The American Soybean Association (ASA) on Monday expressed serious concerns that China will retaliate against their sector over President Trump ’s steel and aluminum tariffs.
ASA President John Heisdorffer sent a letter to Trump urging him to either modify or reverse the tariffs of 25 percent on steel and 10 percent on aluminum, which he argues could severely damage the industry.
“We believe this action could result in retaliation against exports of U.S. soybeans by other countries, and particularly China,” Heisdorffer said.
“We urge you to modify if not reverse your decision to avoid a trade war that could seriously undermine our industry, which is highly dependent on trade,” he wrote.
The group, whose board of directors will meet this week with lawmakers and Trump administration officials in Washington, asked the president for a meeting to discuss the issue.
During the past decade, China has become the largest customer of U.S. soybeans.
In 2017, China imported 1.4 billion bushels from the United States, 61 percent of total exports.
“The importance of the China market in sustaining our livelihoods and our industry’s role in the nation’s agricultural and rural economy cannot be overstated,” Heisdorffer wrote.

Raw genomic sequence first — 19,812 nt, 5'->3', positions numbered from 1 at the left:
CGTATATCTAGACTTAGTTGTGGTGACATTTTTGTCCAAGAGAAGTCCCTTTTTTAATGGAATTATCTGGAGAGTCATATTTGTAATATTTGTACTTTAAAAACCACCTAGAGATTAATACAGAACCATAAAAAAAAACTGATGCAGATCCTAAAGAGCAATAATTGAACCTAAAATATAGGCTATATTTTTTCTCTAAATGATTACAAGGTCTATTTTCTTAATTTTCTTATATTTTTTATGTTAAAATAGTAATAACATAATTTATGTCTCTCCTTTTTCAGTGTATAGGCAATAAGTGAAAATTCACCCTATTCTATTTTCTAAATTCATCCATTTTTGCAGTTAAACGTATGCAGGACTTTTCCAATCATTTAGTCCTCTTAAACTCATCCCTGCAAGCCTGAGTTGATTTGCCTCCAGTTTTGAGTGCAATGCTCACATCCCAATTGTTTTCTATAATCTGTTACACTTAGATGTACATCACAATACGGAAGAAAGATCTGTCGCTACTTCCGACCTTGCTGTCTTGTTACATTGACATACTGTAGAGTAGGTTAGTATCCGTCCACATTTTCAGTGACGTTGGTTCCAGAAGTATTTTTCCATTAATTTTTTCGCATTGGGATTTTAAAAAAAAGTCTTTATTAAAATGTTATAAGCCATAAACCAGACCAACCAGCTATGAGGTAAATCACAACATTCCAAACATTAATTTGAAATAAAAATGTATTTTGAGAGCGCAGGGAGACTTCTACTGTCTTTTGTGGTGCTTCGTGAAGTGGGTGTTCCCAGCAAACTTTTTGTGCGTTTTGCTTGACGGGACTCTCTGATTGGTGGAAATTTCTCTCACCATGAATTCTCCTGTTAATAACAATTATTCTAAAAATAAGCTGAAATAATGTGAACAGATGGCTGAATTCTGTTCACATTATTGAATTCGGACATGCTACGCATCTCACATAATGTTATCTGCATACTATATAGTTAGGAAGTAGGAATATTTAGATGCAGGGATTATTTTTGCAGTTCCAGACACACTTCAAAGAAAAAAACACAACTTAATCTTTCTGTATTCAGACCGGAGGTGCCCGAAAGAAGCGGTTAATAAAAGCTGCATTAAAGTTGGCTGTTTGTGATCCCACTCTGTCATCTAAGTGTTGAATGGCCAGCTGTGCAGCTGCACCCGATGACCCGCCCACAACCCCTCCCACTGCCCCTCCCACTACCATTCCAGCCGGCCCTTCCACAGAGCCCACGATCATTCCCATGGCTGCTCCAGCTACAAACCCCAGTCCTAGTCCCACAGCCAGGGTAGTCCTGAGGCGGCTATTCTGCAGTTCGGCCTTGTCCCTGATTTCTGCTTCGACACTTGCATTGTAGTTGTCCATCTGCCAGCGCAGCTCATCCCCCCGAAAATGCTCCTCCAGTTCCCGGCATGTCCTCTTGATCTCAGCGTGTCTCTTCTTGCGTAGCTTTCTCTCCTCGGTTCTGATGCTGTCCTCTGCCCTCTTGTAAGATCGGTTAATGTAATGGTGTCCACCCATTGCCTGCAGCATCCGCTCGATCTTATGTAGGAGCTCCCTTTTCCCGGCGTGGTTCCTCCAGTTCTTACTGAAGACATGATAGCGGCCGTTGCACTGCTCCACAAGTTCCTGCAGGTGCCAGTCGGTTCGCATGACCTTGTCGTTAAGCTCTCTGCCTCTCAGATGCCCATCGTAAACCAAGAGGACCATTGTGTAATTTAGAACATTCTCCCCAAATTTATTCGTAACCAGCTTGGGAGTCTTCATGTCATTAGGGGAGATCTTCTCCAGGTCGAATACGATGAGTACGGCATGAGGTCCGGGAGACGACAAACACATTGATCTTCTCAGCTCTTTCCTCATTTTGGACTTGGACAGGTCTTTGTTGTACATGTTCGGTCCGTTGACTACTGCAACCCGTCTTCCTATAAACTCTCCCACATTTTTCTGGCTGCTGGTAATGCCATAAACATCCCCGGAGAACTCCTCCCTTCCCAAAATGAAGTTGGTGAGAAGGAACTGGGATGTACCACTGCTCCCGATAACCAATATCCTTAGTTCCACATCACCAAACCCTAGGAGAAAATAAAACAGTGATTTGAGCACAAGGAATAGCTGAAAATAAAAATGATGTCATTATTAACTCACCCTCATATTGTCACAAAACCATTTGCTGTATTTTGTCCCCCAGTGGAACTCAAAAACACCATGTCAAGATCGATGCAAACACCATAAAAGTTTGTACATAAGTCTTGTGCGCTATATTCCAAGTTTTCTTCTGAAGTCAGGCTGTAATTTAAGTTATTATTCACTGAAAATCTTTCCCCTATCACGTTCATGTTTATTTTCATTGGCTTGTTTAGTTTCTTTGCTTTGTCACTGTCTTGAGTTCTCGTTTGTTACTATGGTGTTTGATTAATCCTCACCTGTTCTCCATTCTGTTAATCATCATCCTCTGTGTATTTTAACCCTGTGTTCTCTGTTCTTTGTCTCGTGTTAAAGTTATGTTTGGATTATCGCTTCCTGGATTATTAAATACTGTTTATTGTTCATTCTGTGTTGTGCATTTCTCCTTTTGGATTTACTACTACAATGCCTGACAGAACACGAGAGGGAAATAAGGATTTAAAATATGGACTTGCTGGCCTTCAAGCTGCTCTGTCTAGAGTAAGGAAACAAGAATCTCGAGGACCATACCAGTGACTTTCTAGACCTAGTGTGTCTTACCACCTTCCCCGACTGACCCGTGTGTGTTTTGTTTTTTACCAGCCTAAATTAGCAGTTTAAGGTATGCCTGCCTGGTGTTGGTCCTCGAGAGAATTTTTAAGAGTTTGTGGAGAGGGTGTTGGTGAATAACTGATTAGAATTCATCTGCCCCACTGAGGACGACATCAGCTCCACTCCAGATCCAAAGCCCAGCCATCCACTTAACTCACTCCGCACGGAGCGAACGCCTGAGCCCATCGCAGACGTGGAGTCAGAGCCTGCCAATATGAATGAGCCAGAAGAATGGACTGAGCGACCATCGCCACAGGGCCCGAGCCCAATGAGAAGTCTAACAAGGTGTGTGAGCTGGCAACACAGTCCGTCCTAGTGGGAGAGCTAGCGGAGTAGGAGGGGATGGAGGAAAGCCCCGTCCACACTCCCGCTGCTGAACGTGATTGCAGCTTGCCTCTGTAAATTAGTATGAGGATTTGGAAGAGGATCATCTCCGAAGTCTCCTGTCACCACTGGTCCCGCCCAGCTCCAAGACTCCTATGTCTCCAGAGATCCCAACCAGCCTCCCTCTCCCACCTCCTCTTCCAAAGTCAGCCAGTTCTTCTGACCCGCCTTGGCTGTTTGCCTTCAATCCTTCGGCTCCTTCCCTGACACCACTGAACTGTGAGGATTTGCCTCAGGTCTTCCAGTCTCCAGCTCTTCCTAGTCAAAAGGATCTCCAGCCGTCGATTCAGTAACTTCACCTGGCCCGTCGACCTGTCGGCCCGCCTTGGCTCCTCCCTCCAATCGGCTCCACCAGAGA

The president has made trade deficits a focus of his tariffs plan, arguing that the U.S. is getting short shrift on the global trading stage.
In response, Heisdorffer, who is an Iowa farmer, highlighted the significant contributions of soybeans to the nation’s trade balance.
“As an export-driven industry, we believe agriculture can make a powerful contribution to reducing the nation’s trade deficit if the administration pursues policies that enhance our competitiveness rather than reduce our access to foreign markets,” Heisdorffer added.
In 2017, U.S. farmers produced a record 4.4 billion bushels of soybeans and exported 2.3 billion bushels, or 52 percent, valued at $27 billion.
“For the last 20 years, soybeans have contributed to the U.S. trade balance than any other agricultural product,” he said.
Heisdorffer argued that any market share the U.S. loses to South American competitors such as Brazil can’t be made up with sales to other markets.
“In the case of soybeans, this argument fails to recognize that our largest competitor, Brazil, is continuing to expand soybean production on new lands,” Heisdorffer said.
“Brazil is already the world’s largest soybean exporter, including to China, and would respond quickly in the event U.S. trade actions trigger retaliation against our soybean exports.”